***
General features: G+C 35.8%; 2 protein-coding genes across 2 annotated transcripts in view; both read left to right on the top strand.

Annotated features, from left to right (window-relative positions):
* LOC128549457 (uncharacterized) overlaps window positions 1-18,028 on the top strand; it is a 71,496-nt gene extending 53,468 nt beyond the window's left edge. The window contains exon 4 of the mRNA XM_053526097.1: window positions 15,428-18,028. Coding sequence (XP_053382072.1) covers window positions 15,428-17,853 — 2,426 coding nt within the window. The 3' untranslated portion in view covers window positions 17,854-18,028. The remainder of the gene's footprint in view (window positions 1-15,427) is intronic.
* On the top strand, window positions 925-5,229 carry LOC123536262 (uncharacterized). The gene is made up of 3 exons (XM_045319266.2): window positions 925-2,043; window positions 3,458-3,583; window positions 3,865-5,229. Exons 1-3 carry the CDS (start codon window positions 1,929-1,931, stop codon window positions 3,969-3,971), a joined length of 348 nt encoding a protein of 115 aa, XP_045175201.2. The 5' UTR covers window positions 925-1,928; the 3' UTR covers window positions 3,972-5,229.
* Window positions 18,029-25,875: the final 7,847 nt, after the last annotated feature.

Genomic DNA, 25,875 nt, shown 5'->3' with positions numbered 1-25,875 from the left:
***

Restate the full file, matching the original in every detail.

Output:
General features: G+C 35.8%; 2 protein-coding genes across 2 annotated transcripts in view; both read left to right on the top strand.

Annotated features, from left to right (window-relative positions):
* LOC128549457 (uncharacterized) overlaps window positions 1-18,028 on the top strand; it is a 71,496-nt gene extending 53,468 nt beyond the window's left edge. The window contains exon 4 of the mRNA XM_053526097.1: window positions 15,428-18,028. Coding sequence (XP_053382072.1) covers window positions 15,428-17,853 — 2,426 coding nt within the window. The 3' untranslated portion in view covers window positions 17,854-18,028. The remainder of the gene's footprint in view (window positions 1-15,427) is intronic.
* On the top strand, window positions 925-5,229 carry LOC123536262 (uncharacterized). The gene is made up of 3 exons (XM_045319266.2): window positions 925-2,043; window positions 3,458-3,583; window positions 3,865-5,229. Exons 1-3 carry the CDS (start codon window positions 1,929-1,931, stop codon window positions 3,969-3,971), a joined length of 348 nt encoding a protein of 115 aa, XP_045175201.2. The 5' UTR covers window positions 925-1,928; the 3' UTR covers window positions 3,972-5,229.
* Window positions 18,029-25,875: the final 7,847 nt, after the last annotated feature.

Genomic DNA, 25,875 nt, shown 5'->3' with positions numbered 1-25,875 from the left: